While surveys suggest that most game developers don’t want to integrate NFTs in their games, some of the largest devs are going all-in with crypto. Ubisoft announced its first NFT drop in Ghost Recon Breakpoint late last year to widespread criticism. That didn’t stop the company from adding “Digits” items to the game, but that phase of Ubisoft’s infatuation with NFTs is already over. There won’t be any more updates or items for Breakpoint, and the company is threatening, er… promising NFTs in more games soon, according to a statement on the Quartz website.
You would have to be living under a rock with poor wireless reception to have missed the massive interest in NFTs (non-fungible tokens) over the past few years. These crypto-backed digital items are unique and can be bought, sold, and traded like assets. That has led to some of them becoming very valuable, at least to other crypto enthusiasts. You can’t do anything with most NFTs, but Ubisoft’s hook for its Quartz platform is to enable ownership of items you can use in the game.
Most gamers responded with something between fury and disinterest when Ubisoft announced NFTs in Breakpoint, but Ubisoft reps have said it expected that. The company line right now is that its customers just don’t understand the value of adding NFTs to games, as if there is an approach to adding crypto investment vehicles to a game that won’t be infuriating. That’s probably why it started with Breakpoint, which was widely panned on release, forcing Ubisoft to rework and re-release the game — it wasn’t losing much by cramming that title full of NFTs.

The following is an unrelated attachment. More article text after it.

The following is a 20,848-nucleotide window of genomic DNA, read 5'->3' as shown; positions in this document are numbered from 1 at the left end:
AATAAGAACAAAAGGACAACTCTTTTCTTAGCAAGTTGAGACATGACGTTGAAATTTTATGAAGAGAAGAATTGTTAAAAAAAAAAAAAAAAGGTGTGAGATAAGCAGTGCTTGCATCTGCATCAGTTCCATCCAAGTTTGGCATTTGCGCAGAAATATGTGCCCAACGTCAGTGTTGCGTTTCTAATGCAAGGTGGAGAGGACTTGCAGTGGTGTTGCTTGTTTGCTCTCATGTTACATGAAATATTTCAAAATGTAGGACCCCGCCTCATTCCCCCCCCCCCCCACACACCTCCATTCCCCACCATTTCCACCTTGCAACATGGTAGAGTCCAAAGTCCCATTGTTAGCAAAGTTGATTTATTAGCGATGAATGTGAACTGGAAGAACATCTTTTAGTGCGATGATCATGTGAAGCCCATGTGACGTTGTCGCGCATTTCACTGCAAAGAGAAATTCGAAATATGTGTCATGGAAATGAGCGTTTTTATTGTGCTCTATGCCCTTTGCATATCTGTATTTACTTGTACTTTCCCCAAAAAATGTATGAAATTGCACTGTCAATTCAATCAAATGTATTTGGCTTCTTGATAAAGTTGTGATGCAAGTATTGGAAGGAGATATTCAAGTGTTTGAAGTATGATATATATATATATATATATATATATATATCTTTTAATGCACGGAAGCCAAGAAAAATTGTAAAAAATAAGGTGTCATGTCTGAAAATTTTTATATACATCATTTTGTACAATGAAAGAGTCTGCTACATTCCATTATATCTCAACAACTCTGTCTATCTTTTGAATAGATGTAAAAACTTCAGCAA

Since activity on the Tez blockchain is public, we can see the trading activity for Ghost Recon Breakpoint Digits, and it’s a ghost town. Items rarely sell, and those that do are not worth very much. So, there won’t be too many upset NFT owners now that Ubisoft has announced an end to development of Breakpoint. Yes, just a few months after handing out its first NFTs, the game has been abandoned. The final NFT drop was last month. It’s unclear if owners will be able to transfer these unique items to other games, but Ubisoft never promised that would be an option.
Ubisoft has embraced microtransactions in a big way, so it’s no surprise it’s investing heavily in NFTs. People regularly pay thousands of dollars for what is essentially a link to a JPEG that anyone can right-click and save. Something that has functionality in a game could attract similarly big fish, even if they’re only buying in-game items as investments. Is that really good for games? I’d wager not. We’re going to find out when Ubisoft gets around to announcing its next round of NFTs. One of its bigger franchises like Assassin’s Creed or Far Cry could easily be next.
- Paramount Announces Obscenely Expensive Star Trek NFTs
- EA CEO Softens Company’s Stance on NFTs in Earnings Call
- Most Game Developers Hate NFTs